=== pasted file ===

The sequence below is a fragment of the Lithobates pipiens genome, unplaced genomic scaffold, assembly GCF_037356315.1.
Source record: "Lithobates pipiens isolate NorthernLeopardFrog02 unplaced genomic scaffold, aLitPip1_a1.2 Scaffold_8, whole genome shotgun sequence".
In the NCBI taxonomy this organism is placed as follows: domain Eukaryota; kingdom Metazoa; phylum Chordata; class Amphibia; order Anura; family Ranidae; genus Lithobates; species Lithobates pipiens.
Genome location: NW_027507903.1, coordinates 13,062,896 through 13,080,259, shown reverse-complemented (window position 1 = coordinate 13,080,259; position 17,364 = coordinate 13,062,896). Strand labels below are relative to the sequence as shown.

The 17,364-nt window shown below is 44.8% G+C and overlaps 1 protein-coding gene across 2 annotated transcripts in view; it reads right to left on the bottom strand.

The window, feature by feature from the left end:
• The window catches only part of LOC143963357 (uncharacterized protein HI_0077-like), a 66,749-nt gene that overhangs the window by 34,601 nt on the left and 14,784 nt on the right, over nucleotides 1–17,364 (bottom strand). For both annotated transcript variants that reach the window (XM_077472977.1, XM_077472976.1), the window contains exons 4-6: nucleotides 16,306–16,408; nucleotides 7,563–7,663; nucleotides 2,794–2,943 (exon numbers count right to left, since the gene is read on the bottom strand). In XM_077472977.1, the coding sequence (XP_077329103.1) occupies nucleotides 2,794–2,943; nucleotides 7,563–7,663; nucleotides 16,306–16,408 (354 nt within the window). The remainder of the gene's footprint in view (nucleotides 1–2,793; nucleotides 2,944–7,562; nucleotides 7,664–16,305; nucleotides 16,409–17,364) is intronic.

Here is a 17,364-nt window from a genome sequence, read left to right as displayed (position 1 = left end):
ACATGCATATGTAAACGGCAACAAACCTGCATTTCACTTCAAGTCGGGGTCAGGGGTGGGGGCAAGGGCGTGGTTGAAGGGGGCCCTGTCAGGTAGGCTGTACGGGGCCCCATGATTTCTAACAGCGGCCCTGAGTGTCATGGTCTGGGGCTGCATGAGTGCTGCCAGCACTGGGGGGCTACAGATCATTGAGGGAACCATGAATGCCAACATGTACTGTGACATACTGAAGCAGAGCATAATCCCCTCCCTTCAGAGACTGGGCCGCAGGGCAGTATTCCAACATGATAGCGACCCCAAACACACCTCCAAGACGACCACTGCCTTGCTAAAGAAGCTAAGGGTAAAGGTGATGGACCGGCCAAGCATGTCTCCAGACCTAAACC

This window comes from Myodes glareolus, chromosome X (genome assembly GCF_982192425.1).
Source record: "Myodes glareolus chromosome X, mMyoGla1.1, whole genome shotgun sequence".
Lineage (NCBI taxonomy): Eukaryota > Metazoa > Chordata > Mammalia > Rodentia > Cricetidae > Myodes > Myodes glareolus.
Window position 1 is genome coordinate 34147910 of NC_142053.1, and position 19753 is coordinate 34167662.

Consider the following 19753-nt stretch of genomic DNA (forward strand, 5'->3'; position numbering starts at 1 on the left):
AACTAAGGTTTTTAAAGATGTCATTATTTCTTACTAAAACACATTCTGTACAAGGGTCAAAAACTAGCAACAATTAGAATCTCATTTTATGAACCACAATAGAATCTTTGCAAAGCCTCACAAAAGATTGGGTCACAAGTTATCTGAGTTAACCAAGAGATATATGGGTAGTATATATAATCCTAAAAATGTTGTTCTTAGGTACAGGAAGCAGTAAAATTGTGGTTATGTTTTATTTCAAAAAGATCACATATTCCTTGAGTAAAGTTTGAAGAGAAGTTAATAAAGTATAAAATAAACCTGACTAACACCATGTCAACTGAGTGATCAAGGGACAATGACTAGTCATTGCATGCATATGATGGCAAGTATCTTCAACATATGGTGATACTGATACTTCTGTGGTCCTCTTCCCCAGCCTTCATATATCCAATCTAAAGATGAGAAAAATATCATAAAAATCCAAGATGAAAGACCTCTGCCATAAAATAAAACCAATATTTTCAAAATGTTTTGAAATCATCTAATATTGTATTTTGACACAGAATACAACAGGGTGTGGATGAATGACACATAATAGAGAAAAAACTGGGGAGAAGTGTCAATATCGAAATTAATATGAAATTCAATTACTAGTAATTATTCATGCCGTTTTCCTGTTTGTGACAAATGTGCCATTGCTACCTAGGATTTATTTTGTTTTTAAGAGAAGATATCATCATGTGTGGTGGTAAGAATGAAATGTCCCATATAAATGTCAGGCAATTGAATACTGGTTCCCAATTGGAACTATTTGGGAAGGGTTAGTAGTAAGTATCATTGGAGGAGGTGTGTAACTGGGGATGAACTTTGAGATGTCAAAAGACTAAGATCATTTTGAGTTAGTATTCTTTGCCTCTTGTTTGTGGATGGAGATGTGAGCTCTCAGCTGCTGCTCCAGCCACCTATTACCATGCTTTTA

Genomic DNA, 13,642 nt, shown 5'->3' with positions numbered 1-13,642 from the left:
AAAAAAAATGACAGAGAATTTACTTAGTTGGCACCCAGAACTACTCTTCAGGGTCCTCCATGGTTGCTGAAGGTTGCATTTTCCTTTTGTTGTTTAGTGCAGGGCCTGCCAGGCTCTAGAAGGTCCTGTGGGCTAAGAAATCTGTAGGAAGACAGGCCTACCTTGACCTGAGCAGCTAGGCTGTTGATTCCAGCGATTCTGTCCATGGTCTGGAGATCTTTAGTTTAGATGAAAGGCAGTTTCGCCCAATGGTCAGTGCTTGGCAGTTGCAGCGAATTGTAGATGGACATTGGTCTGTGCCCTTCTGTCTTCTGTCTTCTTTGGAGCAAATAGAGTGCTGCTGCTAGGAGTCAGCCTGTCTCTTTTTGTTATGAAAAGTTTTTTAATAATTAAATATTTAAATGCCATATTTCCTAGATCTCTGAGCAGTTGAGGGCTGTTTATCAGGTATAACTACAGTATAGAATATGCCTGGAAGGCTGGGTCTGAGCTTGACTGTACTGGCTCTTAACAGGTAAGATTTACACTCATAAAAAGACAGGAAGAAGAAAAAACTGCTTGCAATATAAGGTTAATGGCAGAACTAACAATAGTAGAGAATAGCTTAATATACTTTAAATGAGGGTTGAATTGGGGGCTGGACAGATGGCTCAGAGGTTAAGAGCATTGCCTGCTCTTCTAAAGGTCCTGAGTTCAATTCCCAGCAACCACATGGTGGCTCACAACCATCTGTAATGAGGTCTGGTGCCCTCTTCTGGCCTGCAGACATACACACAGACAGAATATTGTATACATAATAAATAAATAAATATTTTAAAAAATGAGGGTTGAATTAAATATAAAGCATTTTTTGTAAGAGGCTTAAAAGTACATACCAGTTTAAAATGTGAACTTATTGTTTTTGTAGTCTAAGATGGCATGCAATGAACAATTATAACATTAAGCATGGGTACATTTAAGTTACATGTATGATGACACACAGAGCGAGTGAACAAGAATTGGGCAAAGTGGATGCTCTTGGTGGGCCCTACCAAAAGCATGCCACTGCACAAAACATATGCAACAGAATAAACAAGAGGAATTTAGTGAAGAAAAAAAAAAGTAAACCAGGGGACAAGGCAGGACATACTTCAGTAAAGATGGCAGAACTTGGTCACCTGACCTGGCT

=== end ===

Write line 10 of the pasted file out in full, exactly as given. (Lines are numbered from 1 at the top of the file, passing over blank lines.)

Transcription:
This window comes from Myodes glareolus, chromosome X (genome assembly GCF_982192425.1).